Cameras for Travel Filmmakers

The first thing you need to understand is that it’s not just the camera, it’s the lens. Don’t spend your whole budget on a camera body if you don’t have quality glass.

You’ll also want to budget for accessories, which I’ll share a few.

For my entry-level filmmakers with a little bit of a budget, let’s say under $4,000, here’s how I would personally spend it.

This is for filmmaking, not photography. I’ll touch on photography below.


Sony FX30 – $1,800


Sony 24-105 – $1,200


DJI Lav Mic – $330

There are a number of little things like a tripod, extra batteries, camera bag, lights, ND Filters etc… I just wanted to hit the main items here. I can make a film with just these things.

Let’s talk about Cameras

There are so many ways to get started, and I would always recommend a beginner try a used camera. You can get a better model that is a year or two old and works fine.

I shoot on Sony, so that is where I’m going to recommend gear since I have working experience. If you would rather start new, then I’d start with something in the Alpha series like the A6400

As of writing this post, I’m shooting on a Sony A1 and an FX30.

Some of our client projects include a Sony FX6 or Canon C300. I’m just focussing on my run and gun travel stuff for now. Cinema cameras are for another day.

Here are some cameras I’ve used, owned, or recommend.

If you need photos and video equally.

Sony A1 – $6,500

This is Sony’s flagship, and at times is overkill. However, now that I’ve had it, I feel spoiled and don’t want anything else for the combination of film and photography.

Sony A7IV – $2,500

Way cheaper than the A1, but still a decent investment. It’s a solid camera with versatility if you are more of a photographer/videographer hybrid.

You can look at the Sony A7siii for video focus or A7Rv for photography, but if you are aware of those, then you probably don’t need this article.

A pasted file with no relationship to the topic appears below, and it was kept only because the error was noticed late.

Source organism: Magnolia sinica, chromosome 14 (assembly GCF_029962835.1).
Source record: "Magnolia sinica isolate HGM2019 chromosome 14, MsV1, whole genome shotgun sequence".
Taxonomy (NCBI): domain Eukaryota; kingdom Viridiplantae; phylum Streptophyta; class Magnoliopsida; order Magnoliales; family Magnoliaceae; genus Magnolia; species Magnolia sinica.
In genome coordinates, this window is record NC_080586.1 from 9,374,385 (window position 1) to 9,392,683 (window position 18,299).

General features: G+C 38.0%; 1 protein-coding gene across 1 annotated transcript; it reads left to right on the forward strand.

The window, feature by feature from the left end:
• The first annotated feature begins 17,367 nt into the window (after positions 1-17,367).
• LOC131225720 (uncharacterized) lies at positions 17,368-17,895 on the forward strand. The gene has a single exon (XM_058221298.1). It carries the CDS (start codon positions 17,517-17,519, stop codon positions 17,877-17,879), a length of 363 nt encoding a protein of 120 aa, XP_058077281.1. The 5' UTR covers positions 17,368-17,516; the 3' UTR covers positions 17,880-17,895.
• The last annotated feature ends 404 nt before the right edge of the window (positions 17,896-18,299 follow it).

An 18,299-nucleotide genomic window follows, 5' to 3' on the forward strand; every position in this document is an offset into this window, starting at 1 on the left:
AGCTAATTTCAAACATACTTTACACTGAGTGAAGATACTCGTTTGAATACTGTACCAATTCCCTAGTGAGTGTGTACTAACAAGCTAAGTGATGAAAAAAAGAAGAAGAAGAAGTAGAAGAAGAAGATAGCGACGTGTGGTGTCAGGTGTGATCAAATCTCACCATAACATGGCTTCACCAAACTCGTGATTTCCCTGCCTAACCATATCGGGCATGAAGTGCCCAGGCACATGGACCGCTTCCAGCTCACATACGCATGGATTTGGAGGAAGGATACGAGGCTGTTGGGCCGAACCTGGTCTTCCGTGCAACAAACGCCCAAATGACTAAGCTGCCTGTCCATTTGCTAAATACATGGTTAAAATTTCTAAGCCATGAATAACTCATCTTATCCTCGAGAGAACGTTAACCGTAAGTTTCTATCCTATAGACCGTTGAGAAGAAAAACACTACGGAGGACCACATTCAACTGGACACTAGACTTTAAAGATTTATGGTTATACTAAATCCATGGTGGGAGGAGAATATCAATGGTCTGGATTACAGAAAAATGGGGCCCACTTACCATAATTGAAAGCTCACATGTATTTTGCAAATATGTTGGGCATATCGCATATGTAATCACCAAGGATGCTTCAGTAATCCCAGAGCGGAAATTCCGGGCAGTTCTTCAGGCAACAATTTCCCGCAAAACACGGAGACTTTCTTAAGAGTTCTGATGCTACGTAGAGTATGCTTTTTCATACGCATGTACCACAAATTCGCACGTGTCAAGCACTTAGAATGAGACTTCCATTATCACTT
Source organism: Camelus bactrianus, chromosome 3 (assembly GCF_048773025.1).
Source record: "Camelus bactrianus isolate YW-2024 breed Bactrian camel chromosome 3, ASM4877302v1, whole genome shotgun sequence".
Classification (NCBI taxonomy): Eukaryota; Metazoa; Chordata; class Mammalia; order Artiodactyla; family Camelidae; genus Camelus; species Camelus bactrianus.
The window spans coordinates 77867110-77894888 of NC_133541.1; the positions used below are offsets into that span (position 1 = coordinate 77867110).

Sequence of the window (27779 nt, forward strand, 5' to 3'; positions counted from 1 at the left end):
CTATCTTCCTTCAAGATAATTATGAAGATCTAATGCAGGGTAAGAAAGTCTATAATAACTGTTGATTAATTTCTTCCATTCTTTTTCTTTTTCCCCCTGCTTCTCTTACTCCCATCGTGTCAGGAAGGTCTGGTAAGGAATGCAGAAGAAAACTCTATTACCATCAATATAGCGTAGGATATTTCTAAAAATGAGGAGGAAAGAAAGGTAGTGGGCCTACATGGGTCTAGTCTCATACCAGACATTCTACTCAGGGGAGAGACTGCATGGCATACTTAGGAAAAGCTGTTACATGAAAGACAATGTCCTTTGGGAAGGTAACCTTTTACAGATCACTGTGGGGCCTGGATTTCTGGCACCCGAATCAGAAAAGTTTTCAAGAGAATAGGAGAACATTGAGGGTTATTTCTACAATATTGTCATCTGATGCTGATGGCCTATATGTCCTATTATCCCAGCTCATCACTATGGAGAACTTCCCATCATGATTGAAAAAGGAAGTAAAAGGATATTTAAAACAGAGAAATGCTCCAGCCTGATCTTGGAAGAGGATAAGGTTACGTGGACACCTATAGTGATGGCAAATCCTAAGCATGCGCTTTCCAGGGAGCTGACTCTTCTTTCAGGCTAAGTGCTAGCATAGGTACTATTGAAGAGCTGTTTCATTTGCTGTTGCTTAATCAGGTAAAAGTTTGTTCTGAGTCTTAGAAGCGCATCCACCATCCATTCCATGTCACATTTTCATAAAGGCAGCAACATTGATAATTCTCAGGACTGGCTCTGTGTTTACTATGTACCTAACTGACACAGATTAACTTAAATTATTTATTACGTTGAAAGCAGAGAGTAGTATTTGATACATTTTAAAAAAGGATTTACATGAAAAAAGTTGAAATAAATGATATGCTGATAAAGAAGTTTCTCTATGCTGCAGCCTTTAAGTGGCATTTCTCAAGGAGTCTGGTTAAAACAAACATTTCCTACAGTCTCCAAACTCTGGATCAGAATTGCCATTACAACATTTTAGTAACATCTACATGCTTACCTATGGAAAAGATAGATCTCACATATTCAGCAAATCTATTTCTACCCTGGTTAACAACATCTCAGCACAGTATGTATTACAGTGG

Sony A6400 – $1,300

The entry-level camera. I used this camera for shorts, and the sensor is pretty solid at 25mp. Great camera quality in such a small body.

If you are focused on filmmaking

Sony FX3 – $4,000

If you have a little bit more of a budget, this camera will get you through just about any project as a filmmaker.

Sony FX30 – $1,800

If I had to pick a cinema camera to start my filmmaking career, this would be it. It’s a fantastic vlogging camera as well with its flip screen. I currently own this camera and use it as a B-Camera for my interviews as it doesn’t overheat like my A1 can at times.

Vlogging honorable mention

RX100VII – $1,300

This price tag is deceiving. At first, you think it’s the cheapest on the list, but it’s actually really expensive for what it is. You do not have a lens mount, so you won’t get the cinema quality. What you will get is an amazing quality camera in your pocket.

I vlogged an entire year with this camera, and the quality was amazing. The reason I like it is because I could just keep it in my pocket and was able to capture more of the story. Now that iPhones have improved, I don’t carry it, but it is a great option for the casual vlogger.


This isn’t a list for those on a budget, this is more of what I’d personally keep in my bag.

If I was budgeting, I’d find an affordable 50mm and run with that. You can also look at Tamron or Sigma lenses, but I don’t personally own one.

Sony 24-70 2.8 – $2,300

If I had to pick one lens (not for wildlife)

Sony 50 mm 1.2 – $1,900

I shoot almost all my shorts on this lens.

Sony 16-35mm – $2,000

Great for vlogging, landscapes, and real estate. Here’s a cheaper option.

Sony 24-105 – $1,200

Best starter lens in my opinion. Can shoot wide and get decent tight shots at 100mm.

Honorable Mention Items